As I am working on a Portal system, I have decided to work on something that is much based on ASP.NET / WACT templates (Yeah I know, I’m reventing the wheel here, but I’m looking at from more of a ‘learning curve’ perspective). Seeing as I am using PHP5, I will be using something like the built in SAX, or HTML_SAX (I trust HTML_SAX more than I trust PHP’s SAX parser). The big change from WACT will be that template command classes will be inherited from the DOM API. This means I don’t have to Tree handling methods myself. Extending DOM classes allows one to stick to a standards complient interface, validation through things like DTD’s and the added power of XPath.

    The other small pointless advantage of this is that this parsing system can be used in situations where the data is not in an XML format, but needs to be parsed into a tree. All you need to do is replace the SAX parser. (For instance dealing with config files)

    – Just my 2 cents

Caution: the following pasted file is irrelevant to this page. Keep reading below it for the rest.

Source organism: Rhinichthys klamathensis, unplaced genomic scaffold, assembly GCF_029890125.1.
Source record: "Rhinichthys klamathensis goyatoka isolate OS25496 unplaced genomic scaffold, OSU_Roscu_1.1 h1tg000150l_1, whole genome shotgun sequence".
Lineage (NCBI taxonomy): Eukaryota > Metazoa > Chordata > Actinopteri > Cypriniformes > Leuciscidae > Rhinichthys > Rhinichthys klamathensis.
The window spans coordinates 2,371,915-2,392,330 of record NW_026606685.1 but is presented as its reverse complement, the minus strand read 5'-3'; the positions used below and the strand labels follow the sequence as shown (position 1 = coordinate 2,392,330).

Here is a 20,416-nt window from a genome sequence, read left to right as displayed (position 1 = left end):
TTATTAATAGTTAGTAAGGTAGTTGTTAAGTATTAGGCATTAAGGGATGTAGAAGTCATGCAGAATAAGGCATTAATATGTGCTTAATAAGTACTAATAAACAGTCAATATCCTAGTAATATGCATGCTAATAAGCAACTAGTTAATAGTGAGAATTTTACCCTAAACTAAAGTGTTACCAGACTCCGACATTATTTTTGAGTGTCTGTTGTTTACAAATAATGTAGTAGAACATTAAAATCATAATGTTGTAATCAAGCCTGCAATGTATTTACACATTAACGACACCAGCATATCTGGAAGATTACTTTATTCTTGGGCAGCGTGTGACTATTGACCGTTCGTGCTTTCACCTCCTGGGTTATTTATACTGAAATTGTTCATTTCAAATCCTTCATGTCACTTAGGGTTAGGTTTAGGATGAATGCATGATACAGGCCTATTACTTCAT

• http://www.phppatterns.com HarryF

    Fascinating post. In general think what you describe will work well in particular this part;

    Extending DOM classes allows one to stick to a standards complient interface, validation through things like DTD’s and the added power of XPath.

    One problem we’ve got in WACT is how to have tags which generate HTML generate XHTML if it’s needed. It can be done on a per-case basis (with effort in each case) but a generic solution that involves less effort would be great. Having template elements represented with DOM opens the way to tools that could make it easier.

    One question – are you planning a runtime / compile time division (which Jason drew nicely here)?

    With DOM I guess you could insert processing instructions into the tree, which hold PHP code, then store the finished tree in a file, which should be more or less ready to execute as a PHP script. Problem there is how then do you manipulate the template at runtime, without reinvoking DOM (and the overhead that may carry)?

  • Jason Earl

    One question – are you planning a runtime / compile time division

    Well, the idea of mixing DOM and SAX was an idea I came up with a few minutes before seeing this blog entry (as I was surfing the net looking into the different XML options in a bit more detail for PHP5 before I dived into coding).